It promotes design by committee. Seattle doesn’t need any more big, bland buildings with their imitation facades chopped up to look like a quaint cluster of buildings with paint-by-numbers color schemes. Bloating the Design Review process will reward architects and developers who can navigate the process more so than encourage thoughtful, community-minded designs to be built.
In order to offset the costs of the added layers of permitting, projects will continue to experience diminishing square footages and escalating rents. Apodments and micro-housing will become increasingly prominent. It becomes a numbers game. Quality and diversity of housing (which Seattle desperately needs, as families aren’t looking for 300 sf studios) will fall by the wayside to the goal of adding the most units and collecting the highest rents.
It will scare design and development talent away from Seattle. Mindful architects and developers will choose to work in outlying jurisdictions because their time and effort will be actually utilized in collaboration with a jurisdiction to meet a community’s needs—whether it’s more housing, better housing, or revitalization of a neighborhood, etc. SDCI’s new regulation demonstrates an adversarial rather than a collaborative approach to solving one of our city’s biggest issues.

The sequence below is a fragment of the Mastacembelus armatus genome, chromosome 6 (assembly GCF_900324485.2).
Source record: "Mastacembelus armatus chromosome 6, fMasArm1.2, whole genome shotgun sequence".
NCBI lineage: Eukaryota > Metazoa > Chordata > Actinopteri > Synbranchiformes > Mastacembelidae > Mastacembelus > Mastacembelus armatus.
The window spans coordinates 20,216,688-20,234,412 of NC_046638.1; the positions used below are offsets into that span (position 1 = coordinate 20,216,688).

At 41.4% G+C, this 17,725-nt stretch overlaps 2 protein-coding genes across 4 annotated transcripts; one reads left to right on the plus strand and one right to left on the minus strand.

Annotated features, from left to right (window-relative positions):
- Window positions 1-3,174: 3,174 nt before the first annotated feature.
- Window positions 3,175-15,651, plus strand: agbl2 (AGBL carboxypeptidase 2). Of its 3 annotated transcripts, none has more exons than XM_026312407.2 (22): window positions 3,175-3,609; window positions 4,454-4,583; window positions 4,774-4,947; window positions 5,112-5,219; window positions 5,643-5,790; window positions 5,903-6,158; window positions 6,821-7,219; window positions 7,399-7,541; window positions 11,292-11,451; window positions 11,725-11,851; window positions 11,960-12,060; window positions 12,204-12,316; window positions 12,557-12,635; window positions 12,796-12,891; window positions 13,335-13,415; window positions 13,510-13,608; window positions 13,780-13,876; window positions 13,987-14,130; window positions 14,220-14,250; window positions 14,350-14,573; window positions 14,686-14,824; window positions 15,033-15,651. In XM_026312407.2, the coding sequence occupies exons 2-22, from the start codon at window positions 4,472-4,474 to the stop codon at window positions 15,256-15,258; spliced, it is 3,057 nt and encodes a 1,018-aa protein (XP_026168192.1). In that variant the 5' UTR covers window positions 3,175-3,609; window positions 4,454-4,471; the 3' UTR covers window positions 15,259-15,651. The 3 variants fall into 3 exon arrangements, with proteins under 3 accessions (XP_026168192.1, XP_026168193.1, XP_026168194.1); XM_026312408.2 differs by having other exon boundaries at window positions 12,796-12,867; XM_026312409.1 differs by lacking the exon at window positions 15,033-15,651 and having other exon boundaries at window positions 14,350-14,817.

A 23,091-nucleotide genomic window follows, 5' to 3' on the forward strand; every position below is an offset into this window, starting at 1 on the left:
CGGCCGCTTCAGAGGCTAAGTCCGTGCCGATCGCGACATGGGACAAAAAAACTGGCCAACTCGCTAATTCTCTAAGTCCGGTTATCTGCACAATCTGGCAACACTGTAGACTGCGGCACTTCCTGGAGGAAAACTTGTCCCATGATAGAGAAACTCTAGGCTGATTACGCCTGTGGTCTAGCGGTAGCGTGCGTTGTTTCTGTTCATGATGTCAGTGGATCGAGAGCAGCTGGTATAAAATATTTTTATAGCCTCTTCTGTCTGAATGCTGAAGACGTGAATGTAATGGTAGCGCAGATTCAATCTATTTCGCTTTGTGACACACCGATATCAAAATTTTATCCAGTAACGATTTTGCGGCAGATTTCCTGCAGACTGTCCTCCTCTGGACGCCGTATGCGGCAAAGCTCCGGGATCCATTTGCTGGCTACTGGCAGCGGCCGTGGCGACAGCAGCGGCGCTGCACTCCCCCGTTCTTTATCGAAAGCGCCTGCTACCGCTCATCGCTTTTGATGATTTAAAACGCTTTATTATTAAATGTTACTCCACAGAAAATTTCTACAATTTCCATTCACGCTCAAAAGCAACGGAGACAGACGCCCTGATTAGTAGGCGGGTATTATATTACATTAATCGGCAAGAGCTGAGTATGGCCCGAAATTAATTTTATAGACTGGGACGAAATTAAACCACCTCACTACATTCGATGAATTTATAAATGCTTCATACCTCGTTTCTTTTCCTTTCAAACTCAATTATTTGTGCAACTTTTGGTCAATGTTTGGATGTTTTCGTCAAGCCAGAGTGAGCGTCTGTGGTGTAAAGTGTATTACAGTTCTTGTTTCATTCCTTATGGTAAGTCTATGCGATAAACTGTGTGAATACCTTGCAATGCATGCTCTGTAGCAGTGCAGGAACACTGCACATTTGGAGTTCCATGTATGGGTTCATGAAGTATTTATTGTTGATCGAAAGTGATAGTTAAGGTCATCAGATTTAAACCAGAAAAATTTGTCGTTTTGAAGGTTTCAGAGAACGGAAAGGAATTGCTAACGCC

And last but not least, it’s making housing more expensive in a city already plagued by ridiculously high rents. The addition of steps like this have a cost, and that cost will be felt by the end user.
Seattle, you talk about the immediate need to increase density and affordable housing, yet SDCI’s actions continue to run directly counter to these “commitments”. Even the AIA, the leading advocacy group for architects in the nation, has come out against this new Early Community Outreach Rule, you can read their response letter, inclusive of their own recommendations, here.
Early Community Outreach *sounds* wonderful, but for 95% of projects, is entirely unnecessary as a formalized process. And upon peeling back the layers of this new process at work, it will result in further burdened projects, a likely increase in liability, and leave us with lower quality projects. Please stop with the abstract, idealistic nonsense and listen to the reasoned logic of groups like the AIA and the broader community of design professionals.
The City needs to remove steps and de-regulate. Seriously. Housing has gotten so expensive due to land costs (which is market driven), but more importantly, it has become more expensive because of the insane amount of rules, processes and red tape of all City agencies. It’s time for all of us to acknowledge this issue and to cease all activities that make it worse.